In the trial, participants received two doses, one of the dried psychoactive mushrooms and the other dose being the placebo, which in this case was 0.5g of dried non-psychoactive edible mushrooms. On the first dosing day (Wednesday week 1), participants were instructed to randomly select one of two envelopes containing either the active or placebo dose. The unselected envelope was left for the following session one week later (Friday week 2). A number of different measurements were taken on different days of the two-week-long trial period. Participants completed self-report scales prior to each session in order to assess psychological traits and expectations as well as completing tasks and activities following dosing days. Electroencephalography (EEG) recordings were used to investigate brain function.

The main findings:

  • The overall acute effects induced by the microdose (measured using the Visual Analog Scale) reached significance, however, these findings were not consistent across participants i.e results were subjective in nature
  • Reported acute effects were significantly higher for the active dose which the researchers attributed to unblinding
  • A trend toward cognitive impairment was observed in some cognitive tasks but overall, microdosing did not significantly impact any of the measured domains
  • EEG results showed that the active dose decreased the theta band spectra power, which is consistent with the findings in studies using higher doses of psilocybin

The present paper adds to the somewhat scarce literature on rigorously designed microdosing trials. Although significant subjective effects were observed in some participants, most were effects were negligible and across some of the measured domains, even indicative of impaired performance.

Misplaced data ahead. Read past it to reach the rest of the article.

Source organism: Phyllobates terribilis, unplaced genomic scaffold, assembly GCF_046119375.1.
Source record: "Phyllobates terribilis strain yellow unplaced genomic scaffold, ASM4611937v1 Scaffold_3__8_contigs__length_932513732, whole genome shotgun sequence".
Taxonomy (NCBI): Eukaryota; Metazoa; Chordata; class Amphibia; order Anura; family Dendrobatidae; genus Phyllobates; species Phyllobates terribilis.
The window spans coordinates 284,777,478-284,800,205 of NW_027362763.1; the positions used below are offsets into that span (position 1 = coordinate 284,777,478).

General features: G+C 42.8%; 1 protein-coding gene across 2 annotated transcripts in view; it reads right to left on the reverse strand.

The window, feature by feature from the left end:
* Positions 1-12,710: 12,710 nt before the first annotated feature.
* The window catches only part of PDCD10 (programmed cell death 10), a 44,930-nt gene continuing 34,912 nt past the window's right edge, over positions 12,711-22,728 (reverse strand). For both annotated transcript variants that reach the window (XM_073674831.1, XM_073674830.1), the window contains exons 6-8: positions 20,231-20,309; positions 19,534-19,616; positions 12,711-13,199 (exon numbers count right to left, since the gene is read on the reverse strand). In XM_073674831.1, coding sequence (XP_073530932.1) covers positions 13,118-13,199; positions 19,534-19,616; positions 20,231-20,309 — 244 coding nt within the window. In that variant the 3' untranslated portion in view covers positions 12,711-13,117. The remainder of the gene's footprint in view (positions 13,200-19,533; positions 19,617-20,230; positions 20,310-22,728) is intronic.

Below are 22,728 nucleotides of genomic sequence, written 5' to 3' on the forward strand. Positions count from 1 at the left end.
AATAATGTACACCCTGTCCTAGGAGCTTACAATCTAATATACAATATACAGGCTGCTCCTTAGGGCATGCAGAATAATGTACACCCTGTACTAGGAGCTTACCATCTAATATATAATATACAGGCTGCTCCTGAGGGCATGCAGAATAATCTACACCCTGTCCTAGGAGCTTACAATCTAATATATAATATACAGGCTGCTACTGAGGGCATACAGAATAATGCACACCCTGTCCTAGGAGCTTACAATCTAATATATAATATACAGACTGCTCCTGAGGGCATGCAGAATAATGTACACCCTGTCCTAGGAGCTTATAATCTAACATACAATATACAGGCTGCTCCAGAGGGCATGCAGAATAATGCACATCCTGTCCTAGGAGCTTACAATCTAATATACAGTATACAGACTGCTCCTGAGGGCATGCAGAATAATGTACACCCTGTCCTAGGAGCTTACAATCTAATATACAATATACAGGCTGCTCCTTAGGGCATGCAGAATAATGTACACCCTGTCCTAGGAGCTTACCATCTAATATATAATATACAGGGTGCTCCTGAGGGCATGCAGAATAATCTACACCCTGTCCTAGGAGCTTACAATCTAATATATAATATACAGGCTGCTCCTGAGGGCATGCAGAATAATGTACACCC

Furthermore, the findings of this study support the idea that expectancy plays a role in the anecdotal benefits of microdosing. Given that people tend to microdose for periods much longer than two weeks, future research should explore the effects of microdosing over a longer time period using a study design similar to the research at hand.

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Study details

Compounds studied

Topics studied
Microdosing Creativity

Study characteristics

34 Humans


Authors associated with this publication with profiles on Blossom

Enzo Tagliazucchi
Enzo Tagliazucchi is the head of the Consciousness, Culture and Complexity Group at the Buenos Aires University, a Professor of Neuroscience at the Favaloro University, and a Marie Curie fellow at the Brain and Spine Institute in Paris. His main interest is the study of human consciousness as embedded within society and culture.


Institutes associated with this publication

University of Buenos Aires
UBA is home to the Consciousness, Culture and Complexity & Phalaris Labs. Both labs are led by Enzo Tagliazucchi